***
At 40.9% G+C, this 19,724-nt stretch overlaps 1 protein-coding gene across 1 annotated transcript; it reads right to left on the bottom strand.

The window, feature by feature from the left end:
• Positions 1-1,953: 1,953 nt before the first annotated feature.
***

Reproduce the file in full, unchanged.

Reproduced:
At 40.9% G+C, this 19,724-nt stretch overlaps 1 protein-coding gene across 1 annotated transcript; it reads right to left on the bottom strand.

The window, feature by feature from the left end:
• Positions 1-1,953: 1,953 nt before the first annotated feature.